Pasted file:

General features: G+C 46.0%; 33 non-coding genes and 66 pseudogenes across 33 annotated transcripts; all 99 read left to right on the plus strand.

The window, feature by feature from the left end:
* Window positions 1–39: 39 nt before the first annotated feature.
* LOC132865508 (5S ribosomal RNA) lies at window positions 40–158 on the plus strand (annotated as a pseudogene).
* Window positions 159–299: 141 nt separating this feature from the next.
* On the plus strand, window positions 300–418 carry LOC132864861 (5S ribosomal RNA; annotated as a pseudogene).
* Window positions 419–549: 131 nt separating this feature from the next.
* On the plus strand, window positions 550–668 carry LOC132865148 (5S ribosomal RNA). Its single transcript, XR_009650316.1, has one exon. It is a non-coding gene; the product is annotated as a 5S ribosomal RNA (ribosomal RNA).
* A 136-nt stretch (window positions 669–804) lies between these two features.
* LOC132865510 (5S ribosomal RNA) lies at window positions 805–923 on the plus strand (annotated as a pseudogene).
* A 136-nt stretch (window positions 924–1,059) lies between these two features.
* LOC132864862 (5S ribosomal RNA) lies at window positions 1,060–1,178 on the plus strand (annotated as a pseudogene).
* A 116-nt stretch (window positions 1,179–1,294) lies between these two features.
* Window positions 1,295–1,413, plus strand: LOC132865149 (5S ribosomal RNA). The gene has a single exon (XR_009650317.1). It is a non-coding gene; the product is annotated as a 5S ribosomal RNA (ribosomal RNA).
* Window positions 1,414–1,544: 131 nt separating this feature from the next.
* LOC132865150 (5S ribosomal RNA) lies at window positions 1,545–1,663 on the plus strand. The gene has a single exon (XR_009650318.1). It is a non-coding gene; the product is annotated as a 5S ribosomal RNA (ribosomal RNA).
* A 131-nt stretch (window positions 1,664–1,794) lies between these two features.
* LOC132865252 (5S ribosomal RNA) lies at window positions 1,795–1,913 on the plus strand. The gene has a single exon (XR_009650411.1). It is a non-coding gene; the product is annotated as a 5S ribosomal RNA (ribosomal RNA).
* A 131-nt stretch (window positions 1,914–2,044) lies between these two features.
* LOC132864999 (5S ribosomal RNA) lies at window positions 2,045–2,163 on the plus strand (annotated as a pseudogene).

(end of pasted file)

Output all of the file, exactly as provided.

General features: G+C 46.0%; 33 non-coding genes and 66 pseudogenes across 33 annotated transcripts; all 99 read left to right on the plus strand.

The window, feature by feature from the left end:
* Window positions 1–39: 39 nt before the first annotated feature.
* LOC132865508 (5S ribosomal RNA) lies at window positions 40–158 on the plus strand (annotated as a pseudogene).
* Window positions 159–299: 141 nt separating this feature from the next.
* On the plus strand, window positions 300–418 carry LOC132864861 (5S ribosomal RNA; annotated as a pseudogene).
* Window positions 419–549: 131 nt separating this feature from the next.
* On the plus strand, window positions 550–668 carry LOC132865148 (5S ribosomal RNA). Its single transcript, XR_009650316.1, has one exon. It is a non-coding gene; the product is annotated as a 5S ribosomal RNA (ribosomal RNA).
* A 136-nt stretch (window positions 669–804) lies between these two features.
* LOC132865510 (5S ribosomal RNA) lies at window positions 805–923 on the plus strand (annotated as a pseudogene).
* A 136-nt stretch (window positions 924–1,059) lies between these two features.
* LOC132864862 (5S ribosomal RNA) lies at window positions 1,060–1,178 on the plus strand (annotated as a pseudogene).
* A 116-nt stretch (window positions 1,179–1,294) lies between these two features.
* Window positions 1,295–1,413, plus strand: LOC132865149 (5S ribosomal RNA). The gene has a single exon (XR_009650317.1). It is a non-coding gene; the product is annotated as a 5S ribosomal RNA (ribosomal RNA).
* Window positions 1,414–1,544: 131 nt separating this feature from the next.
* LOC132865150 (5S ribosomal RNA) lies at window positions 1,545–1,663 on the plus strand. The gene has a single exon (XR_009650318.1). It is a non-coding gene; the product is annotated as a 5S ribosomal RNA (ribosomal RNA).
* A 131-nt stretch (window positions 1,664–1,794) lies between these two features.
* LOC132865252 (5S ribosomal RNA) lies at window positions 1,795–1,913 on the plus strand. The gene has a single exon (XR_009650411.1). It is a non-coding gene; the product is annotated as a 5S ribosomal RNA (ribosomal RNA).
* A 131-nt stretch (window positions 1,914–2,044) lies between these two features.
* LOC132864999 (5S ribosomal RNA) lies at window positions 2,045–2,163 on the plus strand (annotated as a pseudogene).